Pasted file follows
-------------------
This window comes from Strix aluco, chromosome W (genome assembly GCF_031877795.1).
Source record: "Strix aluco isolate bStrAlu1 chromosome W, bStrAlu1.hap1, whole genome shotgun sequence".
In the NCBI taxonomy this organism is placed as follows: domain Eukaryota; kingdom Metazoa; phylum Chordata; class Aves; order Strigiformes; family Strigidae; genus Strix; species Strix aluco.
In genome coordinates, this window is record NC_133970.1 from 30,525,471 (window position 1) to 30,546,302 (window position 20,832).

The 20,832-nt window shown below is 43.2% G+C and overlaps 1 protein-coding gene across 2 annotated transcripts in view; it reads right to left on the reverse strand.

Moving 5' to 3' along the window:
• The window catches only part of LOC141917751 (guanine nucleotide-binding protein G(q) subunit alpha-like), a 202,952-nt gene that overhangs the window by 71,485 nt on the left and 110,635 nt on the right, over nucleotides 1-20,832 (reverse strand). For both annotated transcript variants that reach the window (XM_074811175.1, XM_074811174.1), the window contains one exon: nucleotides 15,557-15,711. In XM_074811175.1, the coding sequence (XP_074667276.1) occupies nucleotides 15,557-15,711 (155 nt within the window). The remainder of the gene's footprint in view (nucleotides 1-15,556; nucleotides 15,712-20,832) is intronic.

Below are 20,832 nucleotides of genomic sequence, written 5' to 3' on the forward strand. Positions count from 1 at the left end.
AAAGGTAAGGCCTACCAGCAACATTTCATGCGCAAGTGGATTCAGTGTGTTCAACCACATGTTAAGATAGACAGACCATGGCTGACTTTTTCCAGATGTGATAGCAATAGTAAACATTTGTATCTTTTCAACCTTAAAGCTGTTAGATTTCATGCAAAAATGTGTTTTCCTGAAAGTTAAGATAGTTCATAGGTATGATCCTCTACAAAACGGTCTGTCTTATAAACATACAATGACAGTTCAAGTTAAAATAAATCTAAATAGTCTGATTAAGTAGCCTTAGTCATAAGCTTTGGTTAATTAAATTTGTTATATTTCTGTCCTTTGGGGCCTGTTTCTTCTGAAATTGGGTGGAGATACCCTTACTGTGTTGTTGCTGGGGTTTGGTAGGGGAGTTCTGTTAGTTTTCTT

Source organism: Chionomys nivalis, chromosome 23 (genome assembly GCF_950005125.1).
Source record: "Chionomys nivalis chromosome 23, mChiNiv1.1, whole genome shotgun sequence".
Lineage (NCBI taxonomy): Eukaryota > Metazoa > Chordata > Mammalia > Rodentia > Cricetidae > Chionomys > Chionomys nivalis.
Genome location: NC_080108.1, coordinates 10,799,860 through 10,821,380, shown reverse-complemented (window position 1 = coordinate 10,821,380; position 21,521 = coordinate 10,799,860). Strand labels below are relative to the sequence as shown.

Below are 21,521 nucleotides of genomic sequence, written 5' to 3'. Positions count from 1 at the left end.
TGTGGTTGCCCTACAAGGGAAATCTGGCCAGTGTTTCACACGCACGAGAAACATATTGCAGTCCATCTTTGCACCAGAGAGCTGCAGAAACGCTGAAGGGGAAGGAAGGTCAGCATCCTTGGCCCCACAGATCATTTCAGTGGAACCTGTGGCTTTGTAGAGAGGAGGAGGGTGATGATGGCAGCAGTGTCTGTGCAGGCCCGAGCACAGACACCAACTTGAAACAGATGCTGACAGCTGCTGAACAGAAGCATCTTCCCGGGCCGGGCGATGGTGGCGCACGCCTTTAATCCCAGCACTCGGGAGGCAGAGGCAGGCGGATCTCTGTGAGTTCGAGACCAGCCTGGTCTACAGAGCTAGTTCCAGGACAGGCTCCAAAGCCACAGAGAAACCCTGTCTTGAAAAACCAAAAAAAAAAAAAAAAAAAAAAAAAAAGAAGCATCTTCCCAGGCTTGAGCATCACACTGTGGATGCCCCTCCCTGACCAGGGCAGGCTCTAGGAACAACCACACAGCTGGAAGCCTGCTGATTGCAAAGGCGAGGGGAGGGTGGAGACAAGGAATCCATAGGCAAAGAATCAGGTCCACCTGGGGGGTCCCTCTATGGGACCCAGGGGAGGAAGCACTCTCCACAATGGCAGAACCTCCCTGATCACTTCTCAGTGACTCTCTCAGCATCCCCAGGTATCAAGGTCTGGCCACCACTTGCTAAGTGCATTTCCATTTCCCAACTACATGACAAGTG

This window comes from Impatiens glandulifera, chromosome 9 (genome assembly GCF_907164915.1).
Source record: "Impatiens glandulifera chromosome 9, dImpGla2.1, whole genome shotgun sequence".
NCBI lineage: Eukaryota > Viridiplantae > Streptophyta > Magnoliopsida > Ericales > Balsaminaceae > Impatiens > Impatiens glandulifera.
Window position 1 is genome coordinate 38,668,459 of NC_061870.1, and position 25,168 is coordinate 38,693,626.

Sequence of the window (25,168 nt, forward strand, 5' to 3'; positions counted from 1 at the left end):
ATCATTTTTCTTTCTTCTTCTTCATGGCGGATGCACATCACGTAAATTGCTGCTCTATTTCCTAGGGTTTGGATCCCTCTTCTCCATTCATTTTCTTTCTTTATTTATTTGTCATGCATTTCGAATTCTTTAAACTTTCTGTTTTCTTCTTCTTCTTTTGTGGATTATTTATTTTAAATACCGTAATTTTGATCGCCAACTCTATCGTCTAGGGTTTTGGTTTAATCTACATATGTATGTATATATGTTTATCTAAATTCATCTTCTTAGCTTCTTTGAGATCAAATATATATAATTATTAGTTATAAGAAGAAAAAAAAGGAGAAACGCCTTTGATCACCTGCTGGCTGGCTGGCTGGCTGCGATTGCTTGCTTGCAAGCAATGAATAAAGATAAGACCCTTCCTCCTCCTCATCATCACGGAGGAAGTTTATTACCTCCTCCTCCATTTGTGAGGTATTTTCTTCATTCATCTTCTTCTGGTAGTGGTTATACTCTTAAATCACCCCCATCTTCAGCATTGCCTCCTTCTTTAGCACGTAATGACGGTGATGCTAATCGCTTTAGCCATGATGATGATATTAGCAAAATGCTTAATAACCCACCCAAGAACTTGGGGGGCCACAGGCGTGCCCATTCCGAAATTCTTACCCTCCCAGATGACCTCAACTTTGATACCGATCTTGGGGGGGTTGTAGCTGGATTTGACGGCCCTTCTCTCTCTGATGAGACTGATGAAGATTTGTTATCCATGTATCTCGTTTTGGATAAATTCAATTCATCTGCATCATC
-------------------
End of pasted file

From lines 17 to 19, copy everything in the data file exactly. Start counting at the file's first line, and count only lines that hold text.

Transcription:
Source record: "Impatiens glandulifera chromosome 9, dImpGla2.1, whole genome shotgun sequence".
NCBI lineage: Eukaryota > Viridiplantae > Streptophyta > Magnoliopsida > Ericales > Balsaminaceae > Impatiens > Impatiens glandulifera.
Window position 1 is genome coordinate 38,668,459 of NC_061870.1, and position 25,168 is coordinate 38,693,626.